Quello Lecture and Panel on ‘Millennials, Public Media and The Future of Civil Discourse’ by Alexander Heffner

Alexander Heffner visited MSU and spoke on Millennials, Public Media and The Future of Civil Discourse which considered how to foster a more civic-minded journalism culture, non-adversarial broadcasting in the public interest and critical exploration of prosocial ideas. In particular, the emerging Millennial news consumer/voter, the space of public (old and new) media and the character of our political discourse were examined.

Alexander Heffner, a graduate of Andover and Harvard, is host of The Open Mind on PBS Channel THIRTEEN/WNET and CUNY TV. He was special correspondent for Need to Know, crisscrossing the nation to chronicle the Millennial vote in 2012. He founded and edited SCOOP08 and SCOOP44, the first-ever national student newspapers covering the 2008 campaign and the Obama administration, and taught a civic education/journalism seminar in New York City public school classrooms. His writing has appeared in The Wall Street Journal, The Washington Post, The Boston Globe, The Philadelphia Inquirer, USA Today, Newsday, American Way Magazine and RealClearPolitics. He has been interviewed about politics, education and stories in the news by PBS, C-SPAN, CNN, and the BBC. He has given talks and moderated panels at major universities and colleges, including the University of California-Irvine, the College of Journalism and Mass Communications at the University of Nebraska-Lincoln, the School of Politics and Economics at Claremont Graduate University, the Harris School of Public Policy at the University of Chicago, the Berkman Center for Internet and Society at Harvard University, the Graduate School of Political Management at George Washington University, Long Island University and Bryn Mawr College. He was political director and correspondent for WHRB 95.3 FM and the host and managing editor of The Political Arena, a Sunday afternoon public affairs broadcast. He is co-author of A Documentary History of the United States, an anthology employed in college and high school courses.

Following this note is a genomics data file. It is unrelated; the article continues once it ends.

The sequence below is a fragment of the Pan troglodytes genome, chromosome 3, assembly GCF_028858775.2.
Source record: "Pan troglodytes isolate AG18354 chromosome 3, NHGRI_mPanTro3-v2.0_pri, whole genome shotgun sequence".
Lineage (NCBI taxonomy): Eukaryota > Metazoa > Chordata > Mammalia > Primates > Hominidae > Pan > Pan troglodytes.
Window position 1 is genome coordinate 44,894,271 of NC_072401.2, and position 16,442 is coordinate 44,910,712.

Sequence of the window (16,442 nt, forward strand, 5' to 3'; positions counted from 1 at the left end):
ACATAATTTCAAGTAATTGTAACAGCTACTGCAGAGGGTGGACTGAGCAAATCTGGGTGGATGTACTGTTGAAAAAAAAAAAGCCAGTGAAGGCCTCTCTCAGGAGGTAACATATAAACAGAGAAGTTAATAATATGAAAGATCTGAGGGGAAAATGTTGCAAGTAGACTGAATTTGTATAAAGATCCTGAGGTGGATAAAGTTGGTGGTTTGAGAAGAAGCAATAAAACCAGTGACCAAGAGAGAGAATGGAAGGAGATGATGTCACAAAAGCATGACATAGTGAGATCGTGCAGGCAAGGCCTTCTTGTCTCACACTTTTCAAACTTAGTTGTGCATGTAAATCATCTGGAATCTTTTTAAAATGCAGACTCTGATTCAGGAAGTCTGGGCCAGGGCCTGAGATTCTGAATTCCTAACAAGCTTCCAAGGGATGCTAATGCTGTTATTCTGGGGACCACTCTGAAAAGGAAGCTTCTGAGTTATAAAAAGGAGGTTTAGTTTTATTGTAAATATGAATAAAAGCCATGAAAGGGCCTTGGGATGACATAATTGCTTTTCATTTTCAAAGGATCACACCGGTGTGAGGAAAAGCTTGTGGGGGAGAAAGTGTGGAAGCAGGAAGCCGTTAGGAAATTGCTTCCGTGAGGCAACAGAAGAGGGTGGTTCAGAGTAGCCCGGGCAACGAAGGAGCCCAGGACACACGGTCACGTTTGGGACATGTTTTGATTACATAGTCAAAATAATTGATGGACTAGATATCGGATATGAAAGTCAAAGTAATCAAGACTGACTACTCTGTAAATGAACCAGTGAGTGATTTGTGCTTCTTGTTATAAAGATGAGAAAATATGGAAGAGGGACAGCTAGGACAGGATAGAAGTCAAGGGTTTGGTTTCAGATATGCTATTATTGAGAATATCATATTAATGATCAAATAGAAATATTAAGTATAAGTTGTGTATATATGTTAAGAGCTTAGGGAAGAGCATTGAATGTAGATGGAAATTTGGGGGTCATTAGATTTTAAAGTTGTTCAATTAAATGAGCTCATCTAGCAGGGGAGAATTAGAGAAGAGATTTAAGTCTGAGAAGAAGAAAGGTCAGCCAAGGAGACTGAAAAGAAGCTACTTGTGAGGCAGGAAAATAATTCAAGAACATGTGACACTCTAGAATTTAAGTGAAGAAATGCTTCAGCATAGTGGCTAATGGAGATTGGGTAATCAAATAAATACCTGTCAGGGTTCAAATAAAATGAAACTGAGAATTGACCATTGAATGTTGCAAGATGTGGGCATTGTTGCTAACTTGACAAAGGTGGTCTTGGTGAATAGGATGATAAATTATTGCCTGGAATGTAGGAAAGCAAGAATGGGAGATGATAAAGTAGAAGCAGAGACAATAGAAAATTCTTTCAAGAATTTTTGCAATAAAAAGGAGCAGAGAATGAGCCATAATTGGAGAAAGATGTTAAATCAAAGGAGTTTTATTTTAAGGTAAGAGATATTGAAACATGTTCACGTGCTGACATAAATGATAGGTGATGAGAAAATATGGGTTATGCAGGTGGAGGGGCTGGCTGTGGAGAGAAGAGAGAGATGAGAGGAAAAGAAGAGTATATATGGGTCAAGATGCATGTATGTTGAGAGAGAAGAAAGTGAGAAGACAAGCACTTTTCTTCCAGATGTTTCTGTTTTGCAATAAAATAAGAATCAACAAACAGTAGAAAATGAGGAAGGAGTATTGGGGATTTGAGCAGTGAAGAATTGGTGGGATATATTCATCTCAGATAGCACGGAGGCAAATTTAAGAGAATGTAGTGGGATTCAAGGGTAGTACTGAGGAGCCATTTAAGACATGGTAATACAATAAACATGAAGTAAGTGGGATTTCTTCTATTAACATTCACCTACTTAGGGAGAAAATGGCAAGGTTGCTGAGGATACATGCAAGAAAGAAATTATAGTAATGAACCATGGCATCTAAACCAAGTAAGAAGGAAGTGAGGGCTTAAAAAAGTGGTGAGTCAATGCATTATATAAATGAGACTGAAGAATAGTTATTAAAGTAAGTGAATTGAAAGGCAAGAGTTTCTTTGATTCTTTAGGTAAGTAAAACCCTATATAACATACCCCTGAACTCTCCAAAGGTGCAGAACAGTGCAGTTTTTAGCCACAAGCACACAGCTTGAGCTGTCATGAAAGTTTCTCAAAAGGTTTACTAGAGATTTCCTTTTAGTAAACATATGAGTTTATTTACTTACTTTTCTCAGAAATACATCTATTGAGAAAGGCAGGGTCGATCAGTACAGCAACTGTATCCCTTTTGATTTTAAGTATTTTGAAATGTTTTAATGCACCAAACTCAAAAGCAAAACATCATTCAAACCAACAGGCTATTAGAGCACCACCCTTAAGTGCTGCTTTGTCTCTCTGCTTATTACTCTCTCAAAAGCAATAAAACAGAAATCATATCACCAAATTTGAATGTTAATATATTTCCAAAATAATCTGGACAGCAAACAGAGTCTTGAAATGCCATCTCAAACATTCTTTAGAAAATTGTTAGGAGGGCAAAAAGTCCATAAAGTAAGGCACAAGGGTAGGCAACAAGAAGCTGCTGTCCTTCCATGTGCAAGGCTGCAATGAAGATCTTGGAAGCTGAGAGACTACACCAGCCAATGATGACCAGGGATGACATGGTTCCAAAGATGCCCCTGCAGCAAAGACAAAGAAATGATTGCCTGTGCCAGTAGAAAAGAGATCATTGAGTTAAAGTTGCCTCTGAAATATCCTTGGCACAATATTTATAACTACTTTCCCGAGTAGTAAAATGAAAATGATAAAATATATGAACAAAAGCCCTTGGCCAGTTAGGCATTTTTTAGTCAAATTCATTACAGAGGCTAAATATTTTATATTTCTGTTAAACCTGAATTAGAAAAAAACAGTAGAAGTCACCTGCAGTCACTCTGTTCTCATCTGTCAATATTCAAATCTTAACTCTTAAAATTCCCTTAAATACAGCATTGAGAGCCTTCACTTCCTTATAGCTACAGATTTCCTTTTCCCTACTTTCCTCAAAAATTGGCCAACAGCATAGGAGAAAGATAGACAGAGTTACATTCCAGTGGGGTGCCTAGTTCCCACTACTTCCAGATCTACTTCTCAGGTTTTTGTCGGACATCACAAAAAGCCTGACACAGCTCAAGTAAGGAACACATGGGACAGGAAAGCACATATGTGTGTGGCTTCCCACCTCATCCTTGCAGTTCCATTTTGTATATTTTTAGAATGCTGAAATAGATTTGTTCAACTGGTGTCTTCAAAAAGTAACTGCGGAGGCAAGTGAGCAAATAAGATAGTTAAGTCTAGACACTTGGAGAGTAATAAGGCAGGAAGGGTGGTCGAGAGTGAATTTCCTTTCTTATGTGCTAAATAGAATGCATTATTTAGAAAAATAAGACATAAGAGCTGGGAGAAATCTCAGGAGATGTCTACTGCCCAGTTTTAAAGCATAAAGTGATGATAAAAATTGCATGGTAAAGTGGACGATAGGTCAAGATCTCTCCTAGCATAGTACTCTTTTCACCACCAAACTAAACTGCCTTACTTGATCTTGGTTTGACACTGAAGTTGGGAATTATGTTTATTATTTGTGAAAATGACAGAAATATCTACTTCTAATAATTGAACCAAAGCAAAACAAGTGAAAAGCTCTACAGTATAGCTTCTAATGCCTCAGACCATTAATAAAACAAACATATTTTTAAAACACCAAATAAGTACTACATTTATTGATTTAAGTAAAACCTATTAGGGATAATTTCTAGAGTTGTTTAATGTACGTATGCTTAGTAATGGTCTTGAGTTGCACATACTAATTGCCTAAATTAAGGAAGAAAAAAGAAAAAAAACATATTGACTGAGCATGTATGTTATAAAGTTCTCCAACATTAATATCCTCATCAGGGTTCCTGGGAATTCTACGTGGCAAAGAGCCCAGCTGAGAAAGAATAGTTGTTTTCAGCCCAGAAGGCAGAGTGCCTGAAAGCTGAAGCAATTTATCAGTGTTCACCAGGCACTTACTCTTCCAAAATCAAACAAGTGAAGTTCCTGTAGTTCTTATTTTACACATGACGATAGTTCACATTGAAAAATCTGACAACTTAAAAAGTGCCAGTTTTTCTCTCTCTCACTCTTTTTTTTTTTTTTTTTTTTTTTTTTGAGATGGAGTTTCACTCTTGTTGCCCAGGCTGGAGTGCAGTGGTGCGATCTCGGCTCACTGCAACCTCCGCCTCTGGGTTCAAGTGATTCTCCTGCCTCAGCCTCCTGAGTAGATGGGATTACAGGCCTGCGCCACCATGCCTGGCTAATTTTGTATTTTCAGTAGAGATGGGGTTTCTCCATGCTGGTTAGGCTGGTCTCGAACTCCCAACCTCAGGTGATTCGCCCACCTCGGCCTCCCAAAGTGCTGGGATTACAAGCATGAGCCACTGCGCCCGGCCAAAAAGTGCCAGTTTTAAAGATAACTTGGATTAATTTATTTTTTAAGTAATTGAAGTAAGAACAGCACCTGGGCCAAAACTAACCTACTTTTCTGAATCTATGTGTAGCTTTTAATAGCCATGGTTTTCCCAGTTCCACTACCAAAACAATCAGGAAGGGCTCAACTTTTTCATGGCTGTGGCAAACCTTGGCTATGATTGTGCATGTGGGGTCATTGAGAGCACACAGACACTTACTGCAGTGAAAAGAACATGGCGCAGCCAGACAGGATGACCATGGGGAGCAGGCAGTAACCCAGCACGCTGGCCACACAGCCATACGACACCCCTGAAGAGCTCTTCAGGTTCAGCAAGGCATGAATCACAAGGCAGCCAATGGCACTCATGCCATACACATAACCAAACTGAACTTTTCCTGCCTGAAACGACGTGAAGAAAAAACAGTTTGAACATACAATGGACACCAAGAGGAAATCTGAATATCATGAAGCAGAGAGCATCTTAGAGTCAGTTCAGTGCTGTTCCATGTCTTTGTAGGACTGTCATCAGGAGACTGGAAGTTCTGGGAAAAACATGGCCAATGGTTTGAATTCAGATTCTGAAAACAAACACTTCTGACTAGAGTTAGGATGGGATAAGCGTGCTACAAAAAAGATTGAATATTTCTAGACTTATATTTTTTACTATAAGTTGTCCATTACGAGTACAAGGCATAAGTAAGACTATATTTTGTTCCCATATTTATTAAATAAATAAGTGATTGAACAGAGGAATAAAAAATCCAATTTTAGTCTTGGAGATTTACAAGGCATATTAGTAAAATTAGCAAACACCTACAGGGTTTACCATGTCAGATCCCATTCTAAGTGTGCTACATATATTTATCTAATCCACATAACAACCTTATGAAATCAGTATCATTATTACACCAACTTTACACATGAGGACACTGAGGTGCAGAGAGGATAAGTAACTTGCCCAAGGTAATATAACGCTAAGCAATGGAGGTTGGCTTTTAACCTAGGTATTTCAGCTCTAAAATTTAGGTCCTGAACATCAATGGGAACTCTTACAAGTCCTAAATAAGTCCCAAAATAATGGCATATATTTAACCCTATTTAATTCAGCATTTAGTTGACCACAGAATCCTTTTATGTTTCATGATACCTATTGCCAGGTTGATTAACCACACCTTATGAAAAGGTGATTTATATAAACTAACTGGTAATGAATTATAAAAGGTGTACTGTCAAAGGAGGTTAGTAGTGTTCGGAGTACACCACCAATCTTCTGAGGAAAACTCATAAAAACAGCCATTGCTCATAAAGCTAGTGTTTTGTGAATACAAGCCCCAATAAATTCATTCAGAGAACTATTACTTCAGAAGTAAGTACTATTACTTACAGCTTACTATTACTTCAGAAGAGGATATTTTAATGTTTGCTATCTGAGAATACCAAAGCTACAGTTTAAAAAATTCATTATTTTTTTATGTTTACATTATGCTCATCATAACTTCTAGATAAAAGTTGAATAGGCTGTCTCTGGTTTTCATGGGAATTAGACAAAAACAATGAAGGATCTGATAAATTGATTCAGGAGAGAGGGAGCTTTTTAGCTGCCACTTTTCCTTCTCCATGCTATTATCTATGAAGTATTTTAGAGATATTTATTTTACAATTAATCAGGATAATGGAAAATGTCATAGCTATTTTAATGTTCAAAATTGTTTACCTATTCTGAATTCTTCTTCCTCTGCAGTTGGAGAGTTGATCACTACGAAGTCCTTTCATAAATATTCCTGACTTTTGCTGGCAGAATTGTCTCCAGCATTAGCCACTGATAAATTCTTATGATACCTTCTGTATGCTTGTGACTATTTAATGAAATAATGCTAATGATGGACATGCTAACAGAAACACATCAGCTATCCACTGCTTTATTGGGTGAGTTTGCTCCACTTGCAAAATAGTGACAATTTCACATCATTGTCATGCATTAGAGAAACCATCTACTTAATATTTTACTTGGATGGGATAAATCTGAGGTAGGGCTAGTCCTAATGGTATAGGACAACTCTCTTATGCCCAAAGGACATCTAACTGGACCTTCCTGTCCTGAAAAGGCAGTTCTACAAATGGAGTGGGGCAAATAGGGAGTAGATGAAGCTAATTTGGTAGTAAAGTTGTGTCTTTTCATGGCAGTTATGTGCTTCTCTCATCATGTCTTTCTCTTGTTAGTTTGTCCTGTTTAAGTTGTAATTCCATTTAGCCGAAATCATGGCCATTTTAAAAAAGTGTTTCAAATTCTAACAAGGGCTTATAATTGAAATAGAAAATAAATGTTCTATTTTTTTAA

Pulitzer Prize-winner Eric Freedman is the Knight Chair in environmental journalism and director of Capital News Service at MSU’s School of Journalism. Before joining the faculty full-time in 1996, Freedman was a reporter for the Albany, N.Y., Knickerbocker News and then for the Lansing Bureau of the Detroit News, primarily covering state government, politics, public affairs and legal issues. He is a columnist for Domemagazine.com and Diverseeducation.com and a frequent contributor to Automotive News. Internationally, he has been a Fulbright Scholar at universities in Uzbekistan and Lithuania and served as associate dean of International Studies & Programs at MSU. His academic research focuses on press coverage of the environment and other public policy issues, professional journalism practices and international constraints on the press. He earned a bachelor’s degree in government at Cornell, a law degree at New York University and a master’s in resource development at MSU.

Gary Reid is the Director of Broadcasting and General Manager of WDBM-FM, WKAR-AM/FM/TV. He is a University Distinguished Senior Specialist in the Department of Telecommunication, Information Studies and Media at Michigan State University. He is also an Associate Director of the Quello Center for Management and Law.

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